It sounds like you want to use occulink instead of thunderbolt. gpd is making g1 egpu with that, and there’s a community member that made the “one dock”. occulink is effectively pcie over sas connector, people are connecting it with adapter cards in m.2 slots, could be a port on a mostly blank / battery / etc. module in the gpu slot


We just discussed the same idea for the 13". It seems difficult/impossible to do, but with the 16" it seems trivial as you have the PCIe connexion.

In fact, in a expansion bay module with nothing or with a battery, it would be really stupid if those modules did not have an oculink connexion since the data lines are unused and the oculink connection from pcie is very simple and cheap.


…Oculink… that’d be this, would it? https://www.amphenol-cs.com/product-series/oculink.html

I’ve never heard of it, @Name2


Wellllll, so that’s what you’re talking about. Man. Very cool.

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It seems like Expansion Bay system supports reverse power supply to mainboard and CPU (old battery can put in as a built-in power supply), so maybe we can make a module that supports PCIE connect and reverse power at the same time, just like TB4 but has much more bandwidth.

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Yes, this is what I’ve been pondering around here as well. I’d like to have a proper docking station, maybe using OCulink, that could support a full-fledged GPU in there. It should have full lanes that are available in any case, and have connectors that can take the beating.

My use case is that for 90% of time I work with “desktop”, but occasionally have to go on the road. I use external displays, keyboards and stuff all the time. So having the GPU processing on the docking station has real value.

I’m seriously considering taking on such a project to create such a docking station for this, I have the engineering skills and manuf partners. What I’d need is some indication that its a worthwhile project with lots of potential sold units. So feel free to like this post!


why not a full size pci-e 16 slot with 8 lanes, along back edge, you would need an external power supply to power a desktop GPU card and need to remove the io bracket. it should work, may need a short pci-e extension cable if the height of gpu and socket don’t match.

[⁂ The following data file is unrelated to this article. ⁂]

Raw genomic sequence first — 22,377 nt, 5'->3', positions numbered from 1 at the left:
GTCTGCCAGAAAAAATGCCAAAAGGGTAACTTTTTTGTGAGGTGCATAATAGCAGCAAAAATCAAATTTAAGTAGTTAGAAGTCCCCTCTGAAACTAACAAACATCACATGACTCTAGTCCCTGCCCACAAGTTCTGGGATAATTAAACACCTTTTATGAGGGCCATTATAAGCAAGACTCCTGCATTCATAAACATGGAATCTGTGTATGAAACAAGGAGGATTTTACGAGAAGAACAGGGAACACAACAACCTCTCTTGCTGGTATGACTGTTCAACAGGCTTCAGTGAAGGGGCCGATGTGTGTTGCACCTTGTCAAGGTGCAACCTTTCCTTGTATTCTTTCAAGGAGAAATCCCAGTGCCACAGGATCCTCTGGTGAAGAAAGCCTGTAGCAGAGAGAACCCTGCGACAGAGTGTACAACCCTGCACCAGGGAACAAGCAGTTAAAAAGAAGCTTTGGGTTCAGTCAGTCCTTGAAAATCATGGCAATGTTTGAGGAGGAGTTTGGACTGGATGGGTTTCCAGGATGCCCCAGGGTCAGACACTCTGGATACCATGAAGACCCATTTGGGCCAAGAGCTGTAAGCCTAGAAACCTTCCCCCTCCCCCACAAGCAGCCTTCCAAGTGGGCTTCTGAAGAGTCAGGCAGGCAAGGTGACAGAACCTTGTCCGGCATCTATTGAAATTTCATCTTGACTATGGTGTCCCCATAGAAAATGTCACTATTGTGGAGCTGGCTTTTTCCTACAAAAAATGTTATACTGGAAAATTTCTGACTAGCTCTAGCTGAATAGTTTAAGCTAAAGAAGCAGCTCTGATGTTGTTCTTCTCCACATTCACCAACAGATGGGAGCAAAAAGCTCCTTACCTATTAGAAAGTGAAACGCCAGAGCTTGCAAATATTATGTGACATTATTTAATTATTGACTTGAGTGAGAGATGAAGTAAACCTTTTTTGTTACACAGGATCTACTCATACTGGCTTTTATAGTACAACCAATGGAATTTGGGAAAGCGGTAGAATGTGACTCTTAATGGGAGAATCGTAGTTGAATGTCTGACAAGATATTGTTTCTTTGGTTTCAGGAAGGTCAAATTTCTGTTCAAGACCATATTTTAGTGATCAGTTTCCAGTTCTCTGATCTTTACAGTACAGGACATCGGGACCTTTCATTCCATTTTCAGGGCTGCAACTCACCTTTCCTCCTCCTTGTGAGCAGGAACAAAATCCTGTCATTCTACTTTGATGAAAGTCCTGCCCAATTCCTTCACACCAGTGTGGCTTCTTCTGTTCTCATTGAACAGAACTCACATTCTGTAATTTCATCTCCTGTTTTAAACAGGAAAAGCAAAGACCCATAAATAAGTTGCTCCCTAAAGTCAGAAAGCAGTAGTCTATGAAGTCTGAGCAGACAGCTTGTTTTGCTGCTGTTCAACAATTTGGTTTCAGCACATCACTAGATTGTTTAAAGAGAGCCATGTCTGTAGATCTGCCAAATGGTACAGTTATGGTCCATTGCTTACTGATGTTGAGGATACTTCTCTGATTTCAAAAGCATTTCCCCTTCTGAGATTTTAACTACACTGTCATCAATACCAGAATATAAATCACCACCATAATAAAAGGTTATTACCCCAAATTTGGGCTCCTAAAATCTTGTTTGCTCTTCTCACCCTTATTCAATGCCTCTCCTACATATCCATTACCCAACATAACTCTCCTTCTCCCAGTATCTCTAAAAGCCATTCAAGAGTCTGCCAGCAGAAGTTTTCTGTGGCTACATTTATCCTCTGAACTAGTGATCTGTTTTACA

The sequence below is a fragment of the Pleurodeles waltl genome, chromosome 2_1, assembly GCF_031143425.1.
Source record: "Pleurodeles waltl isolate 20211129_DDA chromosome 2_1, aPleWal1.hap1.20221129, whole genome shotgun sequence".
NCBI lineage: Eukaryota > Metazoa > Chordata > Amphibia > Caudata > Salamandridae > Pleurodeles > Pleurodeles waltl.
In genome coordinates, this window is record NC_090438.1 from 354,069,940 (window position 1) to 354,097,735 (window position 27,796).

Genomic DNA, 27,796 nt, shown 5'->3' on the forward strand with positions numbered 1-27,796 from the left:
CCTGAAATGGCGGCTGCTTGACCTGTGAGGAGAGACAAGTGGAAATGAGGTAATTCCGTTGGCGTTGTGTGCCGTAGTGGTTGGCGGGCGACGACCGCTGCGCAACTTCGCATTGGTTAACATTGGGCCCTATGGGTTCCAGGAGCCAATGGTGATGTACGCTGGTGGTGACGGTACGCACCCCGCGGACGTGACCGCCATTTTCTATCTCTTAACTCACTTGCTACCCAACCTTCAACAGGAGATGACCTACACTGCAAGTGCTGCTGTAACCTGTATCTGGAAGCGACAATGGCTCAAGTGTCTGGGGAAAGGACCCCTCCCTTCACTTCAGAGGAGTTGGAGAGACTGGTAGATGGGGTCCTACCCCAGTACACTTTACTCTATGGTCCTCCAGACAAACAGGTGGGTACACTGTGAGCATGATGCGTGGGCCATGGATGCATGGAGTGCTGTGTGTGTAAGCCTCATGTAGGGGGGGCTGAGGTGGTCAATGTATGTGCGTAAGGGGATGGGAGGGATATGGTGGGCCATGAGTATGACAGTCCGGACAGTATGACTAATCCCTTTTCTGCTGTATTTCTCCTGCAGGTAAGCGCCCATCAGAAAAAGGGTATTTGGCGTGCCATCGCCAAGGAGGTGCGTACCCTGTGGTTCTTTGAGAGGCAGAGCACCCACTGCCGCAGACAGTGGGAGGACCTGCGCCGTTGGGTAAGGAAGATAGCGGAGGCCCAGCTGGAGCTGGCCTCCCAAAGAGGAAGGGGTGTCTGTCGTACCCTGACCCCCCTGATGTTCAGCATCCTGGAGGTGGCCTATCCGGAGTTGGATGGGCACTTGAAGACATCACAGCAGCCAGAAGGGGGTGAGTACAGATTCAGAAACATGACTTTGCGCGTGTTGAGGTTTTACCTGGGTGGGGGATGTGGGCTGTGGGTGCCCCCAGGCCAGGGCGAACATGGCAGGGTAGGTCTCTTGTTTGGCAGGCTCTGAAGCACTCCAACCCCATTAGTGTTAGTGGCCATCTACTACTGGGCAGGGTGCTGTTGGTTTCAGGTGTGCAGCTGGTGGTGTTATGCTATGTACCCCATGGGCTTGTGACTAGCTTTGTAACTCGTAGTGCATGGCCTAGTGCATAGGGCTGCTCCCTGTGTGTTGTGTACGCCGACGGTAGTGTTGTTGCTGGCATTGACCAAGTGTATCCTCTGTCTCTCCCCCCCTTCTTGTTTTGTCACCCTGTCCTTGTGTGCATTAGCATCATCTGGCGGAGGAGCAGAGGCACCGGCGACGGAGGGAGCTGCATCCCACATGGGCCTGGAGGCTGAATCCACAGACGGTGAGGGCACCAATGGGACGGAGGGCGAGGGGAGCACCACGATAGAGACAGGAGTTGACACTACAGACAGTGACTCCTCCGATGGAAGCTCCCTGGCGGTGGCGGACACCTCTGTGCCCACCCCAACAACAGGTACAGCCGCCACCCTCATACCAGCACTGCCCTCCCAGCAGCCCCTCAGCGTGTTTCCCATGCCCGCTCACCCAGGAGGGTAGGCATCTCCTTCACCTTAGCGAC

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PCIe slots and connectors can not handle the cycles needed for this. You want a different connector in between.

Is it worth it to get an external gpu to hook up to the laptop? Looking for something I can hook up and game 4k to when home but also just carry around to do my normal work.

You can definitly get a thunderbolt eGPU and use that.
More performance needs something else, that’s why I’m lobbying for Oculink


Possible, yes, “worth it” is a personal choice. You can see the prices on alternative GPUs, and factor in a performance hit over Thunderbolt 3’s 40gbps and the added cost of whatever GPU dock you choose.

There’s edgey Oculink stuff around you can play with already, they’re quite cheap (because Oculink is a pretty simple standard compared to Thunderbolt), and if they don’t work you’d find yourself buying a TB3 GPU dock and consigning the Oculink equipment to your box of “Technical curiosities” - always fun stuff to discuss with geeky visitors.

It’s just a pile of cash is all. But you totally can, and despite inefficiencies it shouldn’t end up a total loss. Worst case? You sell it and recoup some expenses.

I thought about doing that, but I’m taking the 7600s module. Because pull-out GPUs is just awesome, and I’m only gaming very occasionally anyway. Being able to easily utilise it on the go is a plus. If it had been me 6 years ago, with more free time - I’d be doing the external system, or even building a full desktop as well, but then I couldn’t afford it in those days lol.

I’d very much like to have a “classic” docking station in the first place, like many (business) laptops used to have. I do have two of these for my current laptop at two different locations, both with an assortment of accessories attached (3D mouse, 2D mouse, external monitor, ethernet, power). Just throw the laptop on there, no fiddling around with USB connectors. If it can house graphics cards externally, that would be an additional bonus.